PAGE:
Blogs are primary social media tools of social presence. From the purpose they serve, there are three types of blogs: Blogs that act as conversation starters, conversation builders, and conversation enders.
Conversation Starters: As you had guessed, they introduce new angle to discussion, and as such create new, unique “threads”. For instance, we created a blog for a HR company on how Warren Buffet is going to hire his successor with a title: “Value hiring”. It introduced a new thread, angle very different from the market conversation.
Conversation Builders: These type of blogs do build on ideas that are supplied by others. They endorse the ideas but could add some more additional inputs, data, etc, that primarily grouped under the original thread.
Conversation Enders: Such blogs try to provide a sum-up that kind of ends the conversation, qualitatively – even if not quantitatively.
Corporates such as Starbucks, Intel, etc engage contributors from outside to create blogs, social media releases, etc. Starbucks calls them idea partners, and Intel as Intel Insiders. Taking the brand names away, they can be called “facilitators”. And there is a title for internal co-ordinators too. We can call them blog owners. Both of them – facilitators and owners – would be responsible for the entire social media conversation lifecycle: from idea generation, content development to moderation of comments, etc.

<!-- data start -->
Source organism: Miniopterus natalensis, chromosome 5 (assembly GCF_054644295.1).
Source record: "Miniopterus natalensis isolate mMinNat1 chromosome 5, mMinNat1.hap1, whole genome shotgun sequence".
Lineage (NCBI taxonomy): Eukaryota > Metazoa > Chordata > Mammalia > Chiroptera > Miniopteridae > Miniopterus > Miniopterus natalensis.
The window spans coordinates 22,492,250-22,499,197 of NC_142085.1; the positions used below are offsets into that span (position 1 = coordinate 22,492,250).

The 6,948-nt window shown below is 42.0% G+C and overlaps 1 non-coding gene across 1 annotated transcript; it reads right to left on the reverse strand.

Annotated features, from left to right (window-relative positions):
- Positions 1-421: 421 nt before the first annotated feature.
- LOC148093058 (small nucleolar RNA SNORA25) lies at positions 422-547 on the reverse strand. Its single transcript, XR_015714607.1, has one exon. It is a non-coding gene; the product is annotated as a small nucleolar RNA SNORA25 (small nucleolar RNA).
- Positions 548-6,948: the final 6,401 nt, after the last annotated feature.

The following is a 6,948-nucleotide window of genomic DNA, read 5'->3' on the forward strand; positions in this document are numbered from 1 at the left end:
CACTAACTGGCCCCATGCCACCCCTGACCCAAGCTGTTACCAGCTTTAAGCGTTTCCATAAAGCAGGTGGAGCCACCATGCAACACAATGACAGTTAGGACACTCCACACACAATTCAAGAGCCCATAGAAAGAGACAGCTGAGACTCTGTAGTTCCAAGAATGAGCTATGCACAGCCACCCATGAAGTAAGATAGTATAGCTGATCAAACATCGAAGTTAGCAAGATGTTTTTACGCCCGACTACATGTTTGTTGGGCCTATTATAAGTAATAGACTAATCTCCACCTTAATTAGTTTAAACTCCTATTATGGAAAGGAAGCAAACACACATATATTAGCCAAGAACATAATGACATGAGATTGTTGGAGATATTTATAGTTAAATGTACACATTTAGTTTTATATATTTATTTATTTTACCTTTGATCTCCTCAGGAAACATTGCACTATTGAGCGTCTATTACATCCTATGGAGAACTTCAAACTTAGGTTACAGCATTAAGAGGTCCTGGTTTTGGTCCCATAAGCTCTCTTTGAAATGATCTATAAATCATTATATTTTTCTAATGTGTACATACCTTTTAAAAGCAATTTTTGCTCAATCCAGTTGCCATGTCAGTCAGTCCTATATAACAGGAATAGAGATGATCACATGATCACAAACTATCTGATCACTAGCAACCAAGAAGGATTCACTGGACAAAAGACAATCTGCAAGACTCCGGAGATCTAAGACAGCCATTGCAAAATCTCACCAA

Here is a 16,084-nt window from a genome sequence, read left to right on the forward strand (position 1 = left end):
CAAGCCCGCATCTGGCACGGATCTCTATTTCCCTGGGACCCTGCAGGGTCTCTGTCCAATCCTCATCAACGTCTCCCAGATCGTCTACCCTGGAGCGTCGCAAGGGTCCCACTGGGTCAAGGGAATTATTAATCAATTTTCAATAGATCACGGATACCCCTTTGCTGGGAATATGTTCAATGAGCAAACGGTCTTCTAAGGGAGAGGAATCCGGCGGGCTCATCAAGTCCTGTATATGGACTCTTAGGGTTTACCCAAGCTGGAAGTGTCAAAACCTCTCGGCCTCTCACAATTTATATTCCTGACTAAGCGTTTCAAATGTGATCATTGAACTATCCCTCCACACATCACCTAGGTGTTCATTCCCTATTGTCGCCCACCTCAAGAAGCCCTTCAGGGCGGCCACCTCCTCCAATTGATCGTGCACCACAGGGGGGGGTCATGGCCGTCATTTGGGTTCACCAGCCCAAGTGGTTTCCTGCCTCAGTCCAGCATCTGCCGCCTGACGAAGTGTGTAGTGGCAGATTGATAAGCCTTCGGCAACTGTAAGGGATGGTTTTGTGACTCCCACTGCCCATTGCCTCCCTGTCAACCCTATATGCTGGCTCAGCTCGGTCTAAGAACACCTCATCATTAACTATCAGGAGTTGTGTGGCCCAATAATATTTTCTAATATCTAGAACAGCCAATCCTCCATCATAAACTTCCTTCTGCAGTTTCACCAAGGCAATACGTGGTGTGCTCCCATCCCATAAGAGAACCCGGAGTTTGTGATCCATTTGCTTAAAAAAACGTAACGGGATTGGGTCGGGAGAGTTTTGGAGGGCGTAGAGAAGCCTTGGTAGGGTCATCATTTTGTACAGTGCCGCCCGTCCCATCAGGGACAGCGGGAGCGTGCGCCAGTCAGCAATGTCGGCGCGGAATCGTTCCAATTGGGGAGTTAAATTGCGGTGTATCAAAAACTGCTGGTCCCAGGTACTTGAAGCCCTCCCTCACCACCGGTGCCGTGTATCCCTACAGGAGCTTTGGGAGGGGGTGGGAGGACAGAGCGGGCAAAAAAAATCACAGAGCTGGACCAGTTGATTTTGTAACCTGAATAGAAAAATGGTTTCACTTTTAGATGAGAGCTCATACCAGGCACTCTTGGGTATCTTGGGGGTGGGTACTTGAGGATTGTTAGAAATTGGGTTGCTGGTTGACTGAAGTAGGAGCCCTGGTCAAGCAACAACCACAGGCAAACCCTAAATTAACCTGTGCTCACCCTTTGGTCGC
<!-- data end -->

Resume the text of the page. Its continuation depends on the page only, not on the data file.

Facilitators, the external contributors, need to be: 1) great communicators, 2) domain experts, and 3) should be passionate about the cause of the community the company is trying to build.
Professor Venkat Ramaswamy, Co-Author, The Power of Co-Creation, pointing to the co-creation success of Starbucks, says that through My Starbucks Idea, Starbucks had generated over 88,000 ideas and implemented about 58 of them, between 2008 and 2009.
According to him “Starbucks has been successful because it has dedicated employees called Idea Partners who carry and champion the reviewed and chosen ideas inside the organization, providing “feedback on feedback” (i.e. replying to and discussing suggestions) and having a continuous conversation with customers.
In his article he cites a specific case: For example, a Starbucks Idea Partner Katie Thomson, a registered dietician and senior nutritionist at Starbucks, engaged in dialogue not only with the customer community on the new food offerings they wanted, but also with the company’s supply chain on ingredient changes that were not only about healthier options but also “aroma reducing”, so as not to interfere with the smell of coffee and detract from the Starbucks brand’s core “coffeehouse experience” which it was trying to reinvigorate at the same time.
By also using the same platform to spur dialogue internally (just like on the supplier side), Starbucks has been able to engage other “functions” inside the organization, connecting them with external customer insights, as well as those from baristas in its stores who are also encouraged to participate in problem solving implementation challenges.”